Differentiated instruction is very important for a successful teaching process. As the article states, “teachers need to create a variety of entry points to ensure that students differing abilities, strengths, and needs are all taken into consideration” (Watson, 2020, p. 2). An assortment of assessment practices is also a crucial point in creating a healthy and supportive learning atmosphere in the class. Moreover, non-repetitive instructions and assessment methods ignite students’ interest in the subjects and allow them to demonstrate their creativity. Watson (2020) also provides another insight: “recognize and pull students who need some additional support together to help move them along the learning continuum” (p. 10). In my opinion, it truly is important for an educator to give more challenged students a way to learn more efficiently and pursue their interests in a productive manner. With differentiated instructions and assessments, they would not feel left out and could, too, experience the thrill of success from their cooperative work.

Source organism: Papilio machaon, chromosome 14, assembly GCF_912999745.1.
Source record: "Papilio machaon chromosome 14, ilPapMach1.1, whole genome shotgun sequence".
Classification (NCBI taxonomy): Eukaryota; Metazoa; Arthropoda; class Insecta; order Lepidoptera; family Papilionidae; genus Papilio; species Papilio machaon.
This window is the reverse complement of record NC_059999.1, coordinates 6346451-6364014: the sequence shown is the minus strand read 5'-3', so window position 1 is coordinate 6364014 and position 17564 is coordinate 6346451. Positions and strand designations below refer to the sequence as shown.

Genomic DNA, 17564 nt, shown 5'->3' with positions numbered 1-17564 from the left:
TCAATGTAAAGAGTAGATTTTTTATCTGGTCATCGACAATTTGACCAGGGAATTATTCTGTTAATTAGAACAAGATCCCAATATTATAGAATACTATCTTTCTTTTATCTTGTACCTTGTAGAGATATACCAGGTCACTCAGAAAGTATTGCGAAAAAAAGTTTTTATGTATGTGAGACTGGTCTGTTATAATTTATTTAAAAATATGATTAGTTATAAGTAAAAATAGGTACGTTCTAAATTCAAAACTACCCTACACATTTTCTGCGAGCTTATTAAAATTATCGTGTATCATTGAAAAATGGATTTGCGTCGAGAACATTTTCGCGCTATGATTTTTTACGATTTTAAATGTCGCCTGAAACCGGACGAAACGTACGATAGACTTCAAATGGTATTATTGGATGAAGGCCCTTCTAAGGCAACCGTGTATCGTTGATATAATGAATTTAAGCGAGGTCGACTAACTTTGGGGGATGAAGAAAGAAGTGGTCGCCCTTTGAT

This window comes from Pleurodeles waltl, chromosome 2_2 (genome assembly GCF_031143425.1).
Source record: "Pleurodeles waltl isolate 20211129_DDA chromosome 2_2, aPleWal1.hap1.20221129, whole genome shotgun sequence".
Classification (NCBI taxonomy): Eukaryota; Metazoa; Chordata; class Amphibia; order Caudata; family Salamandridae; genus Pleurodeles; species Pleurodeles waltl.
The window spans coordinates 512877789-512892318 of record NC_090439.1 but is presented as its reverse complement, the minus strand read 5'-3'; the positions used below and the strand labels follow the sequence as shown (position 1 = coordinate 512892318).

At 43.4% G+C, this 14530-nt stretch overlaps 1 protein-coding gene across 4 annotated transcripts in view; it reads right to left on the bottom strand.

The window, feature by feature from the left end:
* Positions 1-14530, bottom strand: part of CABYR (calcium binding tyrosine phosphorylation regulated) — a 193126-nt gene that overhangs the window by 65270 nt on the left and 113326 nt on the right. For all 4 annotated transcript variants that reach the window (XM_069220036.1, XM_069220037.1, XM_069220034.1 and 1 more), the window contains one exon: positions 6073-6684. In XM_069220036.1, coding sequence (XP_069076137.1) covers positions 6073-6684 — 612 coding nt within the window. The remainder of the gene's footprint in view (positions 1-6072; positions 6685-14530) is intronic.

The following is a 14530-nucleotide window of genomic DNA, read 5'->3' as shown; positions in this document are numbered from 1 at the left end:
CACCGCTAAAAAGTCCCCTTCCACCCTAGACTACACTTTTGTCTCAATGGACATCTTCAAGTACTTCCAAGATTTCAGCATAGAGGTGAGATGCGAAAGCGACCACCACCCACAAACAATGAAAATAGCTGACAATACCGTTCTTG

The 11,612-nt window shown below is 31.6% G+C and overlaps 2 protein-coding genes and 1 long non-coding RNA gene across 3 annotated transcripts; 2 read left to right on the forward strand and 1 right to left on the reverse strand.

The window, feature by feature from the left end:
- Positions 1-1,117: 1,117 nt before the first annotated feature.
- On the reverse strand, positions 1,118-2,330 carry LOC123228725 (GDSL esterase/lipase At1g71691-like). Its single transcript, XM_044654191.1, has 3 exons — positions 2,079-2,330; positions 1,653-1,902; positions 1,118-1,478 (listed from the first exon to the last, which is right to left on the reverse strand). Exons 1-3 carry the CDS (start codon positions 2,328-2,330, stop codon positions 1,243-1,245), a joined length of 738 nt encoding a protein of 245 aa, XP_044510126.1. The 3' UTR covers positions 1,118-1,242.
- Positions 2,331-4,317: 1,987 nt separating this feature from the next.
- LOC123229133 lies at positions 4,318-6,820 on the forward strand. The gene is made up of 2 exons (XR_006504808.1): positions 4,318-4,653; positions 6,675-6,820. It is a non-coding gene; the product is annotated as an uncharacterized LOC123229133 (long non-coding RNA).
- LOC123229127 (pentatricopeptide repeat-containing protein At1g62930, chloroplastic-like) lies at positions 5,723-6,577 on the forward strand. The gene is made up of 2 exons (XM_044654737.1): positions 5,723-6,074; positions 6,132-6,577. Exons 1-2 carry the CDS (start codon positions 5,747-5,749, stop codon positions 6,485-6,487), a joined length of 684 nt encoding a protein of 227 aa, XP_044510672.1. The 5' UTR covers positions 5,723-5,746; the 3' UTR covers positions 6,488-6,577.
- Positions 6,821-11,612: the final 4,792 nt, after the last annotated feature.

I agree with the author that the learning process can be very different for each and every student in the class. It is up to the educator to provide a variety of information distribution methods that would fit their students’ needs. For my subject, I would like to use more interactive instructions to give my students the freedom to discuss the topic and express their opinions. For example, a PowerPoint presentation would require the students to be short and precise with their statements, while simultaneously providing other groups with the opportunity to ask questions on the topics they would like to understand better. Another good way to allow the students to explore their creativity is a role-play – in my opinion, it would work brilliantly for conveying and discussing more ethically-challenged themes. Moreover, a role-play would provide all kinds of information – visual, verbal, kinesthetic, etc. Different learners can use different strategies for preparing a show for their classmates and peruse those strategies to educate not only their audience but themselves too.
Watson, S. (2020). Differentiated Instruction and Assessment. ThoughtCo. Web.